Mechanism for selectivity-inactivation coupling in KcsA potassium channels.Cheng, W.W., McCoy, J.G., Thompson, A.N., Nichols, C.G., Nimigean, C.M.
(2011) Proc.Natl.Acad.Sci.USA 108: 5272-5277
- PubMed: 21402935
- DOI: 10.1073/pnas.1014186108
- PubMed Abstract:
Structures of the prokaryotic K(+) channel, KcsA, highlight the role of the selectivity filter carbonyls from the GYG signature sequence in determining a highly selective pore, but channels displaying this sequence vary widely in their cation selecti ...
Structures of the prokaryotic K(+) channel, KcsA, highlight the role of the selectivity filter carbonyls from the GYG signature sequence in determining a highly selective pore, but channels displaying this sequence vary widely in their cation selectivity. Furthermore, variable selectivity can be found within the same channel during a process called C-type inactivation. We investigated the mechanism for changes in selectivity associated with inactivation in a model K(+) channel, KcsA. We found that E71A, a noninactivating KcsA mutant in which a hydrogen-bond behind the selectivity filter is disrupted, also displays decreased K(+) selectivity. In E71A channels, Na(+) permeates at higher rates as seen with and flux measurements and analysis of intracellular Na(+) block. Crystal structures of E71A reveal that the selectivity filter no longer assumes the "collapsed," presumed inactivated, conformation in low K(+), but a "flipped" conformation, that is also observed in high K(+), high Na(+), and even Na(+) only conditions. The data reveal the importance of the E71-D80 interaction in both favoring inactivation and maintaining high K(+) selectivity. We propose a molecular mechanism by which inactivation and K(+) selectivity are linked, a mechanism that may also be at work in other channels containing the canonical GYG signature sequence.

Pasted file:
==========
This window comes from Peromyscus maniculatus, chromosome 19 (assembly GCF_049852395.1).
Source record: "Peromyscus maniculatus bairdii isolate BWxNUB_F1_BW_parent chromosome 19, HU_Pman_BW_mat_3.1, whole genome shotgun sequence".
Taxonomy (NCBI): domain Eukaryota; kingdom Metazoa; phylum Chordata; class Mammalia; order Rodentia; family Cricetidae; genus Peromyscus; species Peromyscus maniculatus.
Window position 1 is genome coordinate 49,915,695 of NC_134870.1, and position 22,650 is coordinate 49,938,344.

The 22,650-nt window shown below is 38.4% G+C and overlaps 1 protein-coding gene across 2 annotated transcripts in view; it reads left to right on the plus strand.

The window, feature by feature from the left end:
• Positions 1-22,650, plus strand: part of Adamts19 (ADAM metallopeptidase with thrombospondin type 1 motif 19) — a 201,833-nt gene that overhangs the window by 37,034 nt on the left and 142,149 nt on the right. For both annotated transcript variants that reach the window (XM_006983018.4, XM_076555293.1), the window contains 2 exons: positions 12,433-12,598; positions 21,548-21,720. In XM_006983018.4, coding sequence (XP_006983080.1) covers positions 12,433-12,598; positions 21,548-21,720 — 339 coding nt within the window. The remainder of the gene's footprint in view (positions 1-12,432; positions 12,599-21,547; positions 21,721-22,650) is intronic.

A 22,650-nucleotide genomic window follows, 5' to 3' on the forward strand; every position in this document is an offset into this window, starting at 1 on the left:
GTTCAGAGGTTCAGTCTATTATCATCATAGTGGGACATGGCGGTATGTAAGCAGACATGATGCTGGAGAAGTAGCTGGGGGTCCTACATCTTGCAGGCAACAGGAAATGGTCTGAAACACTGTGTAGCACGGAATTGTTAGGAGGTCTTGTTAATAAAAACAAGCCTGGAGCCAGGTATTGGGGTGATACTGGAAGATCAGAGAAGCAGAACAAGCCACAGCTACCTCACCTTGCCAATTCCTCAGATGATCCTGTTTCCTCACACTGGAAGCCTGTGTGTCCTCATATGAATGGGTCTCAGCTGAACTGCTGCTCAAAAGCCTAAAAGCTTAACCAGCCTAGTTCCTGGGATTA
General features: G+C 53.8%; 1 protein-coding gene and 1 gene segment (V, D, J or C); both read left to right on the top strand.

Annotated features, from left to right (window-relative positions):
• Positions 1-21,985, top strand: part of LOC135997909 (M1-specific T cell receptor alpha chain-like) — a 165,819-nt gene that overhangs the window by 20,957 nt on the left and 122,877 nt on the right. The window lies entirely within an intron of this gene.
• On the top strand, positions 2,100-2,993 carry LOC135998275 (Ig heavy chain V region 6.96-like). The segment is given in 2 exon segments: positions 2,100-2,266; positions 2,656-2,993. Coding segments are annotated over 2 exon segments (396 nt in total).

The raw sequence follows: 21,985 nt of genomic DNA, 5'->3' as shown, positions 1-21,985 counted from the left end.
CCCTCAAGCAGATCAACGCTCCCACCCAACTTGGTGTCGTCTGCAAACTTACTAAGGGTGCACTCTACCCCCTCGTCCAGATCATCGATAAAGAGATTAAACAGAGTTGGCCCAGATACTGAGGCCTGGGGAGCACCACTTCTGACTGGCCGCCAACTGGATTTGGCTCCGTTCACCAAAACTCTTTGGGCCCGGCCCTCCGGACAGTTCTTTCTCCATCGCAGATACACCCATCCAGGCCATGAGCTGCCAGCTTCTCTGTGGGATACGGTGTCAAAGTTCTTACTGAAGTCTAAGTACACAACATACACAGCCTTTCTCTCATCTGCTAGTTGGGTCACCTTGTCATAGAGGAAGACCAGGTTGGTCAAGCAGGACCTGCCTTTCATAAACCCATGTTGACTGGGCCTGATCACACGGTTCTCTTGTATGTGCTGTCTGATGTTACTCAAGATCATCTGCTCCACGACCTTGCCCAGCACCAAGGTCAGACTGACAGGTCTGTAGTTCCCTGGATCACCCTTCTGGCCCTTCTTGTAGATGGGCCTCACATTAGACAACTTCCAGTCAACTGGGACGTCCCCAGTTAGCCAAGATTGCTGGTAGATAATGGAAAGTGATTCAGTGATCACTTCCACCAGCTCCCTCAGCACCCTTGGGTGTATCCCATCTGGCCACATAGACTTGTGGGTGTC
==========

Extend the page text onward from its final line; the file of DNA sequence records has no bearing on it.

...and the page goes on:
Department of Cell Biology and Physiology, Washington University School of Medicine, 660 South Euclid Avenue, St Louis, MO 63110, USA.